Patterns of recent marine mammal strandings along the upper Texas coast.




Jones, S.C., III.

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From October 1980 through 20 May 1987, there have been 208 stranded marine mammals reported in the Galveston region of the Texas coast. Of these, 90.4% were bottlenose dolphins (Tursiops truncatus), 5% were stenellid dolphins, 2.4% were kogiid whales, and there was one each of roughtooth dolphin (Steno bredanensis), false killer whale (Pseudorca crassidens), and Florida manatee (Trichechus manatus). Stenellids stranded most often during April-July, and kogiid strandings usually occurred during November-January. Tursiops strongly exhibited bi-modal seasonality, with the principle peak during February-March (63.2%) and a minor peak during November-December (18.1%) with no Tursiops strandings during July or August. Virtually all age-classes of Tursiops are represented in these data. Although a wide size range exists among physically mature Tursiops, these strandings provide a clear description of size at birth and early growth of local stocks of this species. Causes and contributory factors of strandings included calf-birth, shark attack, disease, and man- induced injuries.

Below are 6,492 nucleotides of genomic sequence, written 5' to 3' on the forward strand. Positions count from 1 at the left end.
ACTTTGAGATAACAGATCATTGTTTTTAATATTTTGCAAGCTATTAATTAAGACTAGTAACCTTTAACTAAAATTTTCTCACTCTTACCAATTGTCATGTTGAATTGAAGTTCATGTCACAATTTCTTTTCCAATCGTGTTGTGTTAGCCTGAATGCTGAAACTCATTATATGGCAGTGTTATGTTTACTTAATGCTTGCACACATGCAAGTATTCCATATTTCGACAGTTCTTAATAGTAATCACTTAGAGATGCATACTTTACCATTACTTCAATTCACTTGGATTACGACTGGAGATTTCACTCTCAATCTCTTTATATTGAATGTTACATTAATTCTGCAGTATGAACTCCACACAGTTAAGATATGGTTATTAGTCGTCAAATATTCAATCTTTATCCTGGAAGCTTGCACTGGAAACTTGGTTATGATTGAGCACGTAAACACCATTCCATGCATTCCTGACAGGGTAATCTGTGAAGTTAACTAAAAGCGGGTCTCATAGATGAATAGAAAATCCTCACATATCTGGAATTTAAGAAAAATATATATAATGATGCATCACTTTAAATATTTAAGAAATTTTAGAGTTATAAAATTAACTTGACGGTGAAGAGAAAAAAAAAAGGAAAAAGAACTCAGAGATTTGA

p. 10-14.


stranding, bottlenose dolphin, Tursiops truncatus, kogiid whales, roughtooth dolphin, Steno bredanensis, false killer whale, Pseudorca crassidens, Florida manatee, Trichechus manatus